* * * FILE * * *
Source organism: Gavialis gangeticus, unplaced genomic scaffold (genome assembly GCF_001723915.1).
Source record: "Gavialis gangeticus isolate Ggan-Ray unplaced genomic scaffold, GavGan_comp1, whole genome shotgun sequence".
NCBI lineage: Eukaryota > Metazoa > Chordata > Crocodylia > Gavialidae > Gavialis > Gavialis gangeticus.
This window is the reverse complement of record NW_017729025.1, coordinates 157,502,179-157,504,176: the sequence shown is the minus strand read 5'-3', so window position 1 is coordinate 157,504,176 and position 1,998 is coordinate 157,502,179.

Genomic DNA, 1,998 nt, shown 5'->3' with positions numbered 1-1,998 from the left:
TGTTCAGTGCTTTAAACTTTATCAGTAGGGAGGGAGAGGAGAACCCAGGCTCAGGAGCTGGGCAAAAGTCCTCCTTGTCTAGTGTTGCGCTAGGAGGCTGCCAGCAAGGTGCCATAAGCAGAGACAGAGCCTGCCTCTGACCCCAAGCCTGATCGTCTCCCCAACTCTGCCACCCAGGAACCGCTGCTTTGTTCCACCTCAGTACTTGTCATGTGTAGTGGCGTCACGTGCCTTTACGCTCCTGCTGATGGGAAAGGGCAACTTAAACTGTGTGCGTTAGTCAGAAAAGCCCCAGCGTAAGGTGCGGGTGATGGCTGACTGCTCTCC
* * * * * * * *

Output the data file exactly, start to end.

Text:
Source organism: Gavialis gangeticus, unplaced genomic scaffold (genome assembly GCF_001723915.1).
Source record: "Gavialis gangeticus isolate Ggan-Ray unplaced genomic scaffold, GavGan_comp1, whole genome shotgun sequence".
NCBI lineage: Eukaryota > Metazoa > Chordata > Crocodylia > Gavialidae > Gavialis > Gavialis gangeticus.
This window is the reverse complement of record NW_017729025.1, coordinates 157,502,179-157,504,176: the sequence shown is the minus strand read 5'-3', so window position 1 is coordinate 157,504,176 and position 1,998 is coordinate 157,502,179.

Genomic DNA, 1,998 nt, shown 5'->3' with positions numbered 1-1,998 from the left:
TGTTCAGTGCTTTAAACTTTATCAGTAGGGAGGGAGAGGAGAACCCAGGCTCAGGAGCTGGGCAAAAGTCCTCCTTGTCTAGTGTTGCGCTAGGAGGCTGCCAGCAAGGTGCCATAAGCAGAGACAGAGCCTGCCTCTGACCCCAAGCCTGATCGTCTCCCCAACTCTGCCACCCAGGAACCGCTGCTTTGTTCCACCTCAGTACTTGTCATGTGTAGTGGCGTCACGTGCCTTTACGCTCCTGCTGATGGGAAAGGGCAACTTAAACTGTGTGCGTTAGTCAGAAAAGCCCCAGCGTAAGGTGCGGGTGATGGCTGACTGCTCTCC